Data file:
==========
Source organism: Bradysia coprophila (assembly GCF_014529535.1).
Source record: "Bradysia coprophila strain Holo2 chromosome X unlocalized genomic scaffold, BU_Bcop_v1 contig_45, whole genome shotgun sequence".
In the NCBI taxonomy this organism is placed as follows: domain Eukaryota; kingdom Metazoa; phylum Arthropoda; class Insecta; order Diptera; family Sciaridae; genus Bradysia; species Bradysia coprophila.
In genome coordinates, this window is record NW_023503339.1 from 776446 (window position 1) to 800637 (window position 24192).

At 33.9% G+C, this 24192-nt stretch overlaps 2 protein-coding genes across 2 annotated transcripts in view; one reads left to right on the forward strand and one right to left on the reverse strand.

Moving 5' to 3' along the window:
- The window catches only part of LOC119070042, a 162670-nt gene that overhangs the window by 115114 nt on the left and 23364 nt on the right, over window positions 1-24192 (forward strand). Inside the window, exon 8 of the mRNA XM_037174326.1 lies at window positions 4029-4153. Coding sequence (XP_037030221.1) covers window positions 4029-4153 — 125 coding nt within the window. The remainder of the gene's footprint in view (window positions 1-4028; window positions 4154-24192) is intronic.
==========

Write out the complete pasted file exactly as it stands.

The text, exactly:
Source organism: Bradysia coprophila (assembly GCF_014529535.1).
Source record: "Bradysia coprophila strain Holo2 chromosome X unlocalized genomic scaffold, BU_Bcop_v1 contig_45, whole genome shotgun sequence".
In the NCBI taxonomy this organism is placed as follows: domain Eukaryota; kingdom Metazoa; phylum Arthropoda; class Insecta; order Diptera; family Sciaridae; genus Bradysia; species Bradysia coprophila.
In genome coordinates, this window is record NW_023503339.1 from 776446 (window position 1) to 800637 (window position 24192).

At 33.9% G+C, this 24192-nt stretch overlaps 2 protein-coding genes across 2 annotated transcripts in view; one reads left to right on the forward strand and one right to left on the reverse strand.

Moving 5' to 3' along the window:
- The window catches only part of LOC119070042, a 162670-nt gene that overhangs the window by 115114 nt on the left and 23364 nt on the right, over window positions 1-24192 (forward strand). Inside the window, exon 8 of the mRNA XM_037174326.1 lies at window positions 4029-4153. Coding sequence (XP_037030221.1) covers window positions 4029-4153 — 125 coding nt within the window. The remainder of the gene's footprint in view (window positions 1-4028; window positions 4154-24192) is intronic.